Some 'free' credit reports aren't free
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Some 'free' credit reports aren't free

Companies offering free credit reports are pretty savvy with their marketing, using humor and catchy songs to attract consumers into using their services. The problem is that the "free" credit report offered by these companies is often just bait to get you to buy a subscription credit monitoring service. Fortunately, the Credit Card Act of 2009 requires credit reporting companies to disclose what they're really up to - albeit in fine print or fast-paced dialogue.
 
You really can get one free credit report per year from each of the major credit reporting bureaus - Equifax, Experian and Trans-Union. You can request all three from annualcreditreport.com, the only free credit report source authorized by federal law. Companies must post a disclosure notice about the government resource on any web page that claims to offer other "free" credit reports.
 
Even if you don't need to borrow money, you should make the most of the government's offer for free annual credit reports. Your credit score impacts not only your ability to get a loan for a home or car, but also your ability to purchase insurance or services like a cell phone at a reasonable price. You may also need access to quick credit for an emergency, disaster or catastrophic illness.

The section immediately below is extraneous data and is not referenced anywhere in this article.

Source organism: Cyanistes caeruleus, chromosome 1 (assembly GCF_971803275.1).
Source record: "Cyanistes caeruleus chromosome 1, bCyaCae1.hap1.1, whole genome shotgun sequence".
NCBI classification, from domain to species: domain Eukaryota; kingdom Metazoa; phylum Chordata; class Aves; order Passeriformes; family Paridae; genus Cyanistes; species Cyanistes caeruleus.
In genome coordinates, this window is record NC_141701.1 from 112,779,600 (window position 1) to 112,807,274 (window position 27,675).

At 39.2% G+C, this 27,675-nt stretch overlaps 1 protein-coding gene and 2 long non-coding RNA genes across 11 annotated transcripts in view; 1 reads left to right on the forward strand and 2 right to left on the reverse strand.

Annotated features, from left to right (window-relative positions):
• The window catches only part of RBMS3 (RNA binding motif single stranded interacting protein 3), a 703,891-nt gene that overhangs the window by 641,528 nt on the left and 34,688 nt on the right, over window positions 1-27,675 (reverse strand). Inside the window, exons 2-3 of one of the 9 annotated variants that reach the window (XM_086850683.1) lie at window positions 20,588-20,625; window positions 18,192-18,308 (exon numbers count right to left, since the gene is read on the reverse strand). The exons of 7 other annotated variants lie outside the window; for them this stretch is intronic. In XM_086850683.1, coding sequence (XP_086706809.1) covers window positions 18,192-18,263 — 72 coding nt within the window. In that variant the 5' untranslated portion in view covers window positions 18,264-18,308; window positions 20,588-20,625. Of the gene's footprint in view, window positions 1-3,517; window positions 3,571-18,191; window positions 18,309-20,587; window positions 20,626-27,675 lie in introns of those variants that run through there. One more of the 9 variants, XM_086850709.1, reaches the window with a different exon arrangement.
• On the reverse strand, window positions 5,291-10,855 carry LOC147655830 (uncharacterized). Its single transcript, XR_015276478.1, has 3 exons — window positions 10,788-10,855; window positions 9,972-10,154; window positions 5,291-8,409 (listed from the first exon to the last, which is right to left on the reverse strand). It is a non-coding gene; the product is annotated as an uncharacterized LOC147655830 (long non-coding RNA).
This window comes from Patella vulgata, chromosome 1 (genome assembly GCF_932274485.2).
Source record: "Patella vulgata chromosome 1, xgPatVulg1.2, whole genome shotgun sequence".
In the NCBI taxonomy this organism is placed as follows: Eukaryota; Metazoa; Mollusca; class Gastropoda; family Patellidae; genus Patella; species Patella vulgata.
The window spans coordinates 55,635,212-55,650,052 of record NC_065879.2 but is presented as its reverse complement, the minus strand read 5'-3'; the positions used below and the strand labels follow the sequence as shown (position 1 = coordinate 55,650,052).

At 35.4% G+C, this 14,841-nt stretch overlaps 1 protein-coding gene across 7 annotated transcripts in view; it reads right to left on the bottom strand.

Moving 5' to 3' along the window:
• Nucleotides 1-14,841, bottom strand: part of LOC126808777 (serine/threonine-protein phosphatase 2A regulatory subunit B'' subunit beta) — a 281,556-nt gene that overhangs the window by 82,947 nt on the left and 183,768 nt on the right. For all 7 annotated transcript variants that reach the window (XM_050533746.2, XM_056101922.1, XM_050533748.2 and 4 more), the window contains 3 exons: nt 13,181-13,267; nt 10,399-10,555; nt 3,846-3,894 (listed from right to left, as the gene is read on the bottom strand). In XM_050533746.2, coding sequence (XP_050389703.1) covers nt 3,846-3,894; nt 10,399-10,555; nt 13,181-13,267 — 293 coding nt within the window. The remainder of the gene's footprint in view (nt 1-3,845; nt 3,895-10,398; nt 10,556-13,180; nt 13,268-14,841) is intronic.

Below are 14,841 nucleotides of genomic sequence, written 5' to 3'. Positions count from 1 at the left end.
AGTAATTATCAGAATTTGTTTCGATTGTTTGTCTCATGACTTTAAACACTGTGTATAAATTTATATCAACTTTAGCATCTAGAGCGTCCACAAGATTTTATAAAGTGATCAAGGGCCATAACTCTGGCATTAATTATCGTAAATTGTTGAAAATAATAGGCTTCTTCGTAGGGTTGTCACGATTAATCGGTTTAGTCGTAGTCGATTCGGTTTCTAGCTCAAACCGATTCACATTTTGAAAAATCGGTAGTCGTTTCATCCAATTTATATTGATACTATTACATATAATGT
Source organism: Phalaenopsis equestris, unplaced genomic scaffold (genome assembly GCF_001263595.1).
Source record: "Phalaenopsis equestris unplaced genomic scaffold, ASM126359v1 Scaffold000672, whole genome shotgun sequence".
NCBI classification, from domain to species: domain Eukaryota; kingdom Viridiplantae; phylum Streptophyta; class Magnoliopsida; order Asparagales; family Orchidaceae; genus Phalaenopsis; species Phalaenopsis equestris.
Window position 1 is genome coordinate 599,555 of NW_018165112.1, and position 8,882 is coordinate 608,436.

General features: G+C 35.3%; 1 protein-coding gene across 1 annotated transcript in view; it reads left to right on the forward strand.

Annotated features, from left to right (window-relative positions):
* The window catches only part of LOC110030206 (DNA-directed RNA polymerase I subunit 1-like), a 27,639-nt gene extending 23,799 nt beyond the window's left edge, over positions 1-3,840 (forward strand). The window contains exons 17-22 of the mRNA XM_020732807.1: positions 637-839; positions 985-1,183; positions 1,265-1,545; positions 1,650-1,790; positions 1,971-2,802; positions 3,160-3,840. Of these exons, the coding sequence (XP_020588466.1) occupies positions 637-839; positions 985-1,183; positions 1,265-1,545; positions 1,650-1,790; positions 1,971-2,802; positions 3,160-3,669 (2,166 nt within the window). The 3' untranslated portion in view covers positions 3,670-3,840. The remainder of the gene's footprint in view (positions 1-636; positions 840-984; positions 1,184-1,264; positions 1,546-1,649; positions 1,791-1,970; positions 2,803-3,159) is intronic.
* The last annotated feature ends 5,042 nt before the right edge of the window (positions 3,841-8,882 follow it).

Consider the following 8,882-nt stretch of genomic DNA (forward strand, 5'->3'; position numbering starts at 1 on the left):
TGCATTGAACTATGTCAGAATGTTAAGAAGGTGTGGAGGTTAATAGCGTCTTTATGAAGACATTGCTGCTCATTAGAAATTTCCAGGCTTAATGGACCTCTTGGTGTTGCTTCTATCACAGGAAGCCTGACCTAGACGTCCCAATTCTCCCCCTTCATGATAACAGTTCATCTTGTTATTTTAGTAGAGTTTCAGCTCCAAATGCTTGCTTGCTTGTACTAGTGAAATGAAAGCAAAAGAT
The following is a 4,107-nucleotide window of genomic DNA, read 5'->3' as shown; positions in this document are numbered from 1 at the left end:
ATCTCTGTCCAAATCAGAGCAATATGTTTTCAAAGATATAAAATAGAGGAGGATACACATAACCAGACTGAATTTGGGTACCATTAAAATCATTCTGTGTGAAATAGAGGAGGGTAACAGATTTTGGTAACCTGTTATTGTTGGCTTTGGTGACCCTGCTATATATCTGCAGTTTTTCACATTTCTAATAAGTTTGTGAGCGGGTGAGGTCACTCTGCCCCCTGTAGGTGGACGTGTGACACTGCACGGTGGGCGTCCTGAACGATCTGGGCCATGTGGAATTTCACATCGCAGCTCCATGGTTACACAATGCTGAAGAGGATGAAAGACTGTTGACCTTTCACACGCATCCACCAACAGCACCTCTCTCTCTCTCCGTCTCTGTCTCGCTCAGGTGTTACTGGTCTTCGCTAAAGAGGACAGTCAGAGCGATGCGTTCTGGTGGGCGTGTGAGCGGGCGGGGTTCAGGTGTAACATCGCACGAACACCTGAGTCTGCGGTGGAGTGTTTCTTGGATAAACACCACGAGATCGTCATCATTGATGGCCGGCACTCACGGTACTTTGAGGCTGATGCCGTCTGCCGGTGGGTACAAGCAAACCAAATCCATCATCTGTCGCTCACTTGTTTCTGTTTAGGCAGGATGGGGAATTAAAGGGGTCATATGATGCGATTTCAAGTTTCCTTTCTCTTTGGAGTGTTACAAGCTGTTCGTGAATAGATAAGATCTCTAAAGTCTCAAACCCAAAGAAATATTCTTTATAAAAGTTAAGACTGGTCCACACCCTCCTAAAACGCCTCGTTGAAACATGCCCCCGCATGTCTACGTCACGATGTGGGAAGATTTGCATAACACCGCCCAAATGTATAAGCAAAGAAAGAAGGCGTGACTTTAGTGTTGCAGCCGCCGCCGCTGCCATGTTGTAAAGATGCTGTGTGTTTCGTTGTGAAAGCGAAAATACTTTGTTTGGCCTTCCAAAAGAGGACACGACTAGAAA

Identity thieves can do considerable damage to your credit rating in a short amount of time. Closely review and monitor your credit card and bank accounts, including any mail they send you, and consider signing up for text or email alerts. Request your credit report each year on your birthday so you never forget your last inquiry date. By reviewing your credit report annually, you can catch identity thieves early and help minimize the damage to your finances, including your credit score.
 
If you'd like more information about credit reports or identity theft, please Armstrong Advisory.